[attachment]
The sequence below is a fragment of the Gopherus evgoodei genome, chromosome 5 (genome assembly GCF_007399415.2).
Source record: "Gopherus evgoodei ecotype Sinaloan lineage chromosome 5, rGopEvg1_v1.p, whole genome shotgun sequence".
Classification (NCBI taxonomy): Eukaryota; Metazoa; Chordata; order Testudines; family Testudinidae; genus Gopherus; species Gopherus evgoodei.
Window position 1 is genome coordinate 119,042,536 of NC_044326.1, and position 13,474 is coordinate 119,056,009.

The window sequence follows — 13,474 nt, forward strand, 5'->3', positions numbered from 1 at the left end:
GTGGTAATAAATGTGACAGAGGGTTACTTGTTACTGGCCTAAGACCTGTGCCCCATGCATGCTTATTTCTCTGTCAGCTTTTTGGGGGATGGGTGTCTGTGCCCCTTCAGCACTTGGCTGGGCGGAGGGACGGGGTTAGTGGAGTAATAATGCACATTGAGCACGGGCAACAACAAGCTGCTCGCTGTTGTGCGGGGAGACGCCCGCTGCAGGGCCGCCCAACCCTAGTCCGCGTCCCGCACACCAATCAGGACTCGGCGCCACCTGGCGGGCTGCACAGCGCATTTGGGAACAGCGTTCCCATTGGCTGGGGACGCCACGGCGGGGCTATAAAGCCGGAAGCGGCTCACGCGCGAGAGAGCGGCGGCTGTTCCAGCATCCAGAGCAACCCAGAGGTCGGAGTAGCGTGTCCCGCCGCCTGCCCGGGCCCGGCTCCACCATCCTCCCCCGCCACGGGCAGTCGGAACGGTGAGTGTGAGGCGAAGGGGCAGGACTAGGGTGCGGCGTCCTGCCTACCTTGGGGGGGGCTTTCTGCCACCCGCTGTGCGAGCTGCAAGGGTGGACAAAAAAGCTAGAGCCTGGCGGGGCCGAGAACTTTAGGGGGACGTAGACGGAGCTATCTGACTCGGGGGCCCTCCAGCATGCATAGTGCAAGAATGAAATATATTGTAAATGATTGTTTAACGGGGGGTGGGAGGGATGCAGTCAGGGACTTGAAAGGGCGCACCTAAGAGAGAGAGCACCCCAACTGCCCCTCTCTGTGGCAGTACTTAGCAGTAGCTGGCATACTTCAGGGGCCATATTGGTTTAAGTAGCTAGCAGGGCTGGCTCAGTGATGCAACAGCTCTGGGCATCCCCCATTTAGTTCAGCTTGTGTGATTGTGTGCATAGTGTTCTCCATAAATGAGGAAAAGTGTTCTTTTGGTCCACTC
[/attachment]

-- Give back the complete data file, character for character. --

The sequence below is a fragment of the Gopherus evgoodei genome, chromosome 5 (genome assembly GCF_007399415.2).
Source record: "Gopherus evgoodei ecotype Sinaloan lineage chromosome 5, rGopEvg1_v1.p, whole genome shotgun sequence".
Classification (NCBI taxonomy): Eukaryota; Metazoa; Chordata; order Testudines; family Testudinidae; genus Gopherus; species Gopherus evgoodei.
Window position 1 is genome coordinate 119,042,536 of NC_044326.1, and position 13,474 is coordinate 119,056,009.

The window sequence follows — 13,474 nt, forward strand, 5'->3', positions numbered from 1 at the left end:
GTGGTAATAAATGTGACAGAGGGTTACTTGTTACTGGCCTAAGACCTGTGCCCCATGCATGCTTATTTCTCTGTCAGCTTTTTGGGGGATGGGTGTCTGTGCCCCTTCAGCACTTGGCTGGGCGGAGGGACGGGGTTAGTGGAGTAATAATGCACATTGAGCACGGGCAACAACAAGCTGCTCGCTGTTGTGCGGGGAGACGCCCGCTGCAGGGCCGCCCAACCCTAGTCCGCGTCCCGCACACCAATCAGGACTCGGCGCCACCTGGCGGGCTGCACAGCGCATTTGGGAACAGCGTTCCCATTGGCTGGGGACGCCACGGCGGGGCTATAAAGCCGGAAGCGGCTCACGCGCGAGAGAGCGGCGGCTGTTCCAGCATCCAGAGCAACCCAGAGGTCGGAGTAGCGTGTCCCGCCGCCTGCCCGGGCCCGGCTCCACCATCCTCCCCCGCCACGGGCAGTCGGAACGGTGAGTGTGAGGCGAAGGGGCAGGACTAGGGTGCGGCGTCCTGCCTACCTTGGGGGGGGCTTTCTGCCACCCGCTGTGCGAGCTGCAAGGGTGGACAAAAAAGCTAGAGCCTGGCGGGGCCGAGAACTTTAGGGGGACGTAGACGGAGCTATCTGACTCGGGGGCCCTCCAGCATGCATAGTGCAAGAATGAAATATATTGTAAATGATTGTTTAACGGGGGGTGGGAGGGATGCAGTCAGGGACTTGAAAGGGCGCACCTAAGAGAGAGAGCACCCCAACTGCCCCTCTCTGTGGCAGTACTTAGCAGTAGCTGGCATACTTCAGGGGCCATATTGGTTTAAGTAGCTAGCAGGGCTGGCTCAGTGATGCAACAGCTCTGGGCATCCCCCATTTAGTTCAGCTTGTGTGATTGTGTGCATAGTGTTCTCCATAAATGAGGAAAAGTGTTCTTTTGGTCCACTC